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NESL is a strongly typed polymorphic language with a type inference system. Its type system is similar to functional languages such as ML, but since it is first-order (functions cannot be passed as data), function types only appear at the top level. As well as parametric polymorphism NESL also allows a form of overloading similar to what is supplied by the Haskell Language [28].

The type of a polymorphic function in NESL is specified by using type-variables, which are declared in a type-context. For example, the type of the permute function is:

This specifies that for A bound to any type, permute maps a sequence of type [A] and a sequence of type [int] into another sequence of type [A]. The variable A is a type-variable, and the specification A in any is the context. A context can have multiple type bindings separated by semicolons. For example, the zip function, which zips two sequences of equal length together into one sequence of pairs, has type:

User defined functions can also be polymorphic. For example we could define

The type inference system will always determine the most general type possible.


In addition to parametric polymorphism, NESL supports a form of overloading by including the notion of type-classes. A type-class is a set of types along with an associated set of functions. The functions of a class can only be applied to the types from that class. For example the base types, int and float are both members of the type class number, and numerical functions such as + and * are defined to work on all numbers. The type of a function overloaded in this way, is specified by limiting the context of a type-variable to a specific type-class. For example, the type of + is:

     (A, A) -> A :: A in number  

Figure: The type-class hierarchy of NESL. The lower case names are the type classes.

The context ``A in number'' specifies that A can be bound to any member of the type-class number. The fully polymorphic specification any can be thought of as type-class that contains all data types as members. The type-classes are organized into the hierarchy as shown in Figure 4. Functions such as = and < are defined on ordinals, functions such as + and * are defined on numbers, and functions such as or and not are defined on logicals.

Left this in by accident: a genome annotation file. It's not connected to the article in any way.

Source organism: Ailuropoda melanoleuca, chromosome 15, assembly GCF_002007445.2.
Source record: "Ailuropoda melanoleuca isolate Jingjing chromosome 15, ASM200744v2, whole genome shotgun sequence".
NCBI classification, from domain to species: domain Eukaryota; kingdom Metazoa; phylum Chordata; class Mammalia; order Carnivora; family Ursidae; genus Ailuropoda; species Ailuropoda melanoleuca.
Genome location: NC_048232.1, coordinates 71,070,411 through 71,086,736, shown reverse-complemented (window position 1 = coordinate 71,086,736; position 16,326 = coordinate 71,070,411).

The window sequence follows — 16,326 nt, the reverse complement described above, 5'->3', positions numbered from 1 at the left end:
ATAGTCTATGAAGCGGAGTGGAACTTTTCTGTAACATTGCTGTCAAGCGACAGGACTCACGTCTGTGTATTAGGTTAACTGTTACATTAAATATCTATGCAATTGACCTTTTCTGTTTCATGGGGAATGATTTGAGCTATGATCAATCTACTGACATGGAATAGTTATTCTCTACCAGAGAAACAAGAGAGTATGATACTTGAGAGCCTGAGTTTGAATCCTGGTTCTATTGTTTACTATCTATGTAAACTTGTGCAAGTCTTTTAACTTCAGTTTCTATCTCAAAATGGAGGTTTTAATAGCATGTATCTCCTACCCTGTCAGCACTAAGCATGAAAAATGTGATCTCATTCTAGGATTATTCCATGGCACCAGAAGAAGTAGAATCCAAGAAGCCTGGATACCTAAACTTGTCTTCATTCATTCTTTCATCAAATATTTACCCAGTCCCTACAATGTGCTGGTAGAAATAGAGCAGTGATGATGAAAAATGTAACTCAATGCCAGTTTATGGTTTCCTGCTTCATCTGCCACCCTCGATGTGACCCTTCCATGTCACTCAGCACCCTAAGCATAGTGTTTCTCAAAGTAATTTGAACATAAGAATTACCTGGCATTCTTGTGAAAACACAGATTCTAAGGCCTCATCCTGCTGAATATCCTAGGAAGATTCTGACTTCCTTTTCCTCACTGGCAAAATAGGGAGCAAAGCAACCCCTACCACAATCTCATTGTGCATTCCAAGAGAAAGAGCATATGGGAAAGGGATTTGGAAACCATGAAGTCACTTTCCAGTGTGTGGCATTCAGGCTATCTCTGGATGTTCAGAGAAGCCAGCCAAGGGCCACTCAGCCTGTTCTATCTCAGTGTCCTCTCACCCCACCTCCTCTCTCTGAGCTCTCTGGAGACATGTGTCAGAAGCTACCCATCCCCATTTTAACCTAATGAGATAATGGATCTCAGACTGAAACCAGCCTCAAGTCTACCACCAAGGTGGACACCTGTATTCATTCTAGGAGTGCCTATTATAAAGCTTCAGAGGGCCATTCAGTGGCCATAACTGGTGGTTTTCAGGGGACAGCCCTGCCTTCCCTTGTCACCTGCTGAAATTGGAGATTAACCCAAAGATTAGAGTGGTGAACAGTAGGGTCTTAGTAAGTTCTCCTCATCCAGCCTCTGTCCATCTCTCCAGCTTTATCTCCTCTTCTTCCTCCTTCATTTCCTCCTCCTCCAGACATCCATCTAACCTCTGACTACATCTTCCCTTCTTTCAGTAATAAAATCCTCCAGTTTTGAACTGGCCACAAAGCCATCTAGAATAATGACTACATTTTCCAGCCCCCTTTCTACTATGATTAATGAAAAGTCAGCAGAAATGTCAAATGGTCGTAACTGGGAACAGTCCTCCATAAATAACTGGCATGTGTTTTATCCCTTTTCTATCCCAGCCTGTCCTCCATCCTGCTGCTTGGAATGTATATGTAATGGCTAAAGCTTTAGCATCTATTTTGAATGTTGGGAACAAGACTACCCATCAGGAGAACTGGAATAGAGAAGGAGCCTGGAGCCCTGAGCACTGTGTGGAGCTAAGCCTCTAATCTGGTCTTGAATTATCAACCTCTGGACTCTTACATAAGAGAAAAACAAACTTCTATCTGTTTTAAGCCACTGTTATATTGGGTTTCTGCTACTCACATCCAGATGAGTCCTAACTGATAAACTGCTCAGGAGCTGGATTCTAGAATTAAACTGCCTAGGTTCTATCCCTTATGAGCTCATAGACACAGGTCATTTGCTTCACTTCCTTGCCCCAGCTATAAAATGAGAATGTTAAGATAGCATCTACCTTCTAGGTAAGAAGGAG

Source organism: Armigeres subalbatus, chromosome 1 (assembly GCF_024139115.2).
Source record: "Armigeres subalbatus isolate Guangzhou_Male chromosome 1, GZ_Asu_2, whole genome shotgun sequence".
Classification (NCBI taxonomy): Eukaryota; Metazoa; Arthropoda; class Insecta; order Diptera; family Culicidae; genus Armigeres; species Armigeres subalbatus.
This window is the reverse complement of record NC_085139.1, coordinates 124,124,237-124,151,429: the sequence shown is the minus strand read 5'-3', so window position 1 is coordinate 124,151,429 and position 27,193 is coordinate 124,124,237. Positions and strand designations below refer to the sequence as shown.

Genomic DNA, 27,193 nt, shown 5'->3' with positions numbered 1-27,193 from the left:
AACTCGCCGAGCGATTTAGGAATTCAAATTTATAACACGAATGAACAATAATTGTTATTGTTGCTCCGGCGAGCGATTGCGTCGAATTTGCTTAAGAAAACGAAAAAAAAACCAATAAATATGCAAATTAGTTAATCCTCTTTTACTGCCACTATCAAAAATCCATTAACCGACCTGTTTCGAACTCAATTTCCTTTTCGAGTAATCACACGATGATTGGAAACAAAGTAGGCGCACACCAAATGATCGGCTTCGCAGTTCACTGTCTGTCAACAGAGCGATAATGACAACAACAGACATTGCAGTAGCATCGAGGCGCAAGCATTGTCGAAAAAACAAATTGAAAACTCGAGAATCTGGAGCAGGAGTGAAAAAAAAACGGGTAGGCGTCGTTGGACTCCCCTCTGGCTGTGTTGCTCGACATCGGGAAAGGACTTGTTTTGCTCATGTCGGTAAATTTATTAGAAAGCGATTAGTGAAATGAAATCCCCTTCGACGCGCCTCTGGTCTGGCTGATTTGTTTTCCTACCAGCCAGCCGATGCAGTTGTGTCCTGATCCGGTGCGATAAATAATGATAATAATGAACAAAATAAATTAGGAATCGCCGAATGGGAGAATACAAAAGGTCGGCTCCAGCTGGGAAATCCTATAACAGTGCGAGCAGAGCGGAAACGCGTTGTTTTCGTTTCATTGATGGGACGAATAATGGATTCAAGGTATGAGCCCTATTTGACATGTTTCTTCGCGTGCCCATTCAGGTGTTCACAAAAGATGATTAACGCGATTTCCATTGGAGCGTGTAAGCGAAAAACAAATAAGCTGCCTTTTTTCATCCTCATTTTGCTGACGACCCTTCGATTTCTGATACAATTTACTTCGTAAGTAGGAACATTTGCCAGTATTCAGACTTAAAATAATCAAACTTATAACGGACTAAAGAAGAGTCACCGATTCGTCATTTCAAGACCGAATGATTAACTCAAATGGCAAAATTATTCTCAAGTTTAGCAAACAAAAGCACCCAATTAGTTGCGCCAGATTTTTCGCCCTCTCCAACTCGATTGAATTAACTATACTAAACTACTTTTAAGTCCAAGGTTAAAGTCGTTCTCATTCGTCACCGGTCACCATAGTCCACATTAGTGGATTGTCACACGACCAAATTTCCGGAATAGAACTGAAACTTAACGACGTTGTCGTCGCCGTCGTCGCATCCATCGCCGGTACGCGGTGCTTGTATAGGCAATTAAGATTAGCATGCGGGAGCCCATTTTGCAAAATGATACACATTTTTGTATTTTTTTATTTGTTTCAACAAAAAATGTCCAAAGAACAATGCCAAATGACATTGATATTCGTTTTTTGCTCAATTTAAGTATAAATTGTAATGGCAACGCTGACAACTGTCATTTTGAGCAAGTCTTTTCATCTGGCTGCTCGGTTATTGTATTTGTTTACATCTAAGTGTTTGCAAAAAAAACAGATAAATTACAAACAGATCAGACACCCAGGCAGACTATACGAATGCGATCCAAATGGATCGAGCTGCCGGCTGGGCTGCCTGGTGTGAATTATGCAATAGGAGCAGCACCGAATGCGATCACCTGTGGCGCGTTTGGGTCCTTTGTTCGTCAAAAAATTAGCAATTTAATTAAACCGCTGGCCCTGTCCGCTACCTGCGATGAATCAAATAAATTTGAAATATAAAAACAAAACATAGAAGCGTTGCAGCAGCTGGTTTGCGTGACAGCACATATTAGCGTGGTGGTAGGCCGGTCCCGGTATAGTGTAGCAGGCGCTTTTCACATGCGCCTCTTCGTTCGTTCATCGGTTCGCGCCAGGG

User-defined functions can also be overloaded. For example:


It is also possible to restrict the type of a user-defined function by explicitly typing it. For example,


limits the type of double to int -> int. The : specifies that the next form is a type-specifier (see Appendix A for the full syntax of the function construct and type specifiers).

In certain situations the type inference system cannot determine the type even though there is one. For example the function:

     function badfunc(a,b) = a or (a + b);  
will not type properly because or is defined on the type-class logical and + is defined on the type-class number. As it so happens, int is both a logical and an integer, but the NESL inference system does not know how to take intersections of type-classes. In this situation it is necessary to specify the type:


This situation comes up quite rarely.

Specifying the type using ``:'' serves as good documentation for a function even when the inference system can determine the type. The notion of type-classes in NESL is similar to the type-classes used in the Haskell language [28], but, unlike Haskell, NESL\ currently does not permit the user to add new type classes.gif

next up previous contents index
Next: Deriving Complexity Up: Introduction Previous: Pairs

Jonathan Hardwick
Tue Nov 28 13:57:00 EST 1995